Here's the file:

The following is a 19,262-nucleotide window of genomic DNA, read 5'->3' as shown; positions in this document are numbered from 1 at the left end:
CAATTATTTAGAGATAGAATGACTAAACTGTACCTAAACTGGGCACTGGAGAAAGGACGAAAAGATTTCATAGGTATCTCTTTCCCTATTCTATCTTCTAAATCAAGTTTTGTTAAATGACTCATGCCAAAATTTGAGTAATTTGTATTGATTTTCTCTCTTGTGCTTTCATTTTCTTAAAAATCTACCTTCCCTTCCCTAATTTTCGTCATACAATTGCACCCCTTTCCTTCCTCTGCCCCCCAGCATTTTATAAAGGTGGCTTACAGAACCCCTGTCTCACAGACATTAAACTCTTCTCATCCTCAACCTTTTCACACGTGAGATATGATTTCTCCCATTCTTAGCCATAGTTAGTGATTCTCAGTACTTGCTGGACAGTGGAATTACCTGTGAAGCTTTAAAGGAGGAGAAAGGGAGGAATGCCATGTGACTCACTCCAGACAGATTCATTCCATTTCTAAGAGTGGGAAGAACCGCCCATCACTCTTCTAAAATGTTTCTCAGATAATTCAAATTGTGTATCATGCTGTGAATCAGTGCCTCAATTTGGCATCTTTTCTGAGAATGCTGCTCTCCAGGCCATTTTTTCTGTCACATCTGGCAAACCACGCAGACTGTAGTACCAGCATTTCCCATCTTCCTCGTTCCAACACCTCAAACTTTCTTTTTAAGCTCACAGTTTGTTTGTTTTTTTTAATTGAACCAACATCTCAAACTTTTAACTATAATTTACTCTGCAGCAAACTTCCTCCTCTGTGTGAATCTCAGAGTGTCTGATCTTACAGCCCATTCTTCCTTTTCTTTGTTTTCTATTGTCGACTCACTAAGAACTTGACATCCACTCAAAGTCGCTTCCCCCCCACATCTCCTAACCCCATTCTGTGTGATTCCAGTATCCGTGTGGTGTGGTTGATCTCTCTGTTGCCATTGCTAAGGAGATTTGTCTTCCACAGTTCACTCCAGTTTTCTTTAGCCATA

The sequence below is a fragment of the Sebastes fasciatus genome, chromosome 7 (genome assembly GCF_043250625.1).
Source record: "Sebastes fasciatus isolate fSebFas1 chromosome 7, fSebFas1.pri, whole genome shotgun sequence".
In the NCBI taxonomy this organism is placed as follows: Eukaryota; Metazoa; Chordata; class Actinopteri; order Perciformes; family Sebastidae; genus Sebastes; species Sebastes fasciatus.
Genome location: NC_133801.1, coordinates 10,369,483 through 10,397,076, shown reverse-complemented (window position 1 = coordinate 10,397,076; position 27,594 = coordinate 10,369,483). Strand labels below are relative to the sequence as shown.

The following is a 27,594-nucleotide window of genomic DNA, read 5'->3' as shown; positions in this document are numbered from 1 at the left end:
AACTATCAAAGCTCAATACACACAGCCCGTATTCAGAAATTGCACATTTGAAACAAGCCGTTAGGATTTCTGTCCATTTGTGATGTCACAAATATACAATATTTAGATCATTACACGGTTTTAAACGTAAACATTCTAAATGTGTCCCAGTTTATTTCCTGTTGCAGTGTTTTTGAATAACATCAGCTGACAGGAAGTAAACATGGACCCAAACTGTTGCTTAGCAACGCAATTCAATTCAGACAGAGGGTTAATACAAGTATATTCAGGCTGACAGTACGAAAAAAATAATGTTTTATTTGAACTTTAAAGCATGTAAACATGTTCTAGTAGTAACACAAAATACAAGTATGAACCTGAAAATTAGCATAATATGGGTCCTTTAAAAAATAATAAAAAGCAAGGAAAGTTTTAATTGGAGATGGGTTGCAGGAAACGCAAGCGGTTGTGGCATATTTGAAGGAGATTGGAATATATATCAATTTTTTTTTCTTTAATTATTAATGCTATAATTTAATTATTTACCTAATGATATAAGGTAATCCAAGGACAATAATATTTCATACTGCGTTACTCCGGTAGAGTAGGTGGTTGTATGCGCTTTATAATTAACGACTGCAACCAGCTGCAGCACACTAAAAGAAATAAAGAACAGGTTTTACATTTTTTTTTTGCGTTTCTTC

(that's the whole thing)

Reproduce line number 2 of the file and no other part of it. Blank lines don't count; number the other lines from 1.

CAATTATTTAGAGATAGAATGACTAAACTGTACCTAAACTGGGCACTGGAGAAAGGACGAAAAGATTTCATAGGTATCTCTTTCCCTATTCTATCTTCTAAATCAAGTTTTGTTAAATGACTCATGCCAAAATTTGAGTAATTTGTATTGATTTTCTCTCTTGTGCTTTCATTTTCTTAAAAATCTACCTTCCCTTCCCTAATTTTCGTCATACAATTGCACCCCTTTCCTTCCTCTGCCCCCCAGCATTTTATAAAGGTGGCTTACAGAACCCCTGTCTCACAGACATTAAACTCTTCTCATCCTCAACCTTTTCACACGTGAGATATGATTTCTCCCATTCTTAGCCATAGTTAGTGATTCTCAGTACTTGCTGGACAGTGGAATTACCTGTGAAGCTTTAAAGGAGGAGAAAGGGAGGAATGCCATGTGACTCACTCCAGACAGATTCATTCCATTTCTAAGAGTGGGAAGAACCGCCCATCACTCTTCTAAAATGTTTCTCAGATAATTCAAATTGTGTATCATGCTGTGAATCAGTGCCTCAATTTGGCATCTTTTCTGAGAATGCTGCTCTCCAGGCCATTTTTTCTGTCACATCTGGCAAACCACGCAGACTGTAGTACCAGCATTTCCCATCTTCCTCGTTCCAACACCTCAAACTTTCTTTTTAAGCTCACAGTTTGTTTGTTTTTTTTAATTGAACCAACATCTCAAACTTTTAACTATAATTTACTCTGCAGCAAACTTCCTCCTCTGTGTGAATCTCAGAGTGTCTGATCTTACAGCCCATTCTTCCTTTTCTTTGTTTTCTATTGTCGACTCACTAAGAACTTGACATCCACTCAAAGTCGCTTCCCCCCCACATCTCCTAACCCCATTCTGTGTGATTCCAGTATCCGTGTGGTGTGGTTGATCTCTCTGTTGCCATTGCTAAGGAGATTTGTCTTCCACAGTTCACTCCAGTTTTCTTTAGCCATA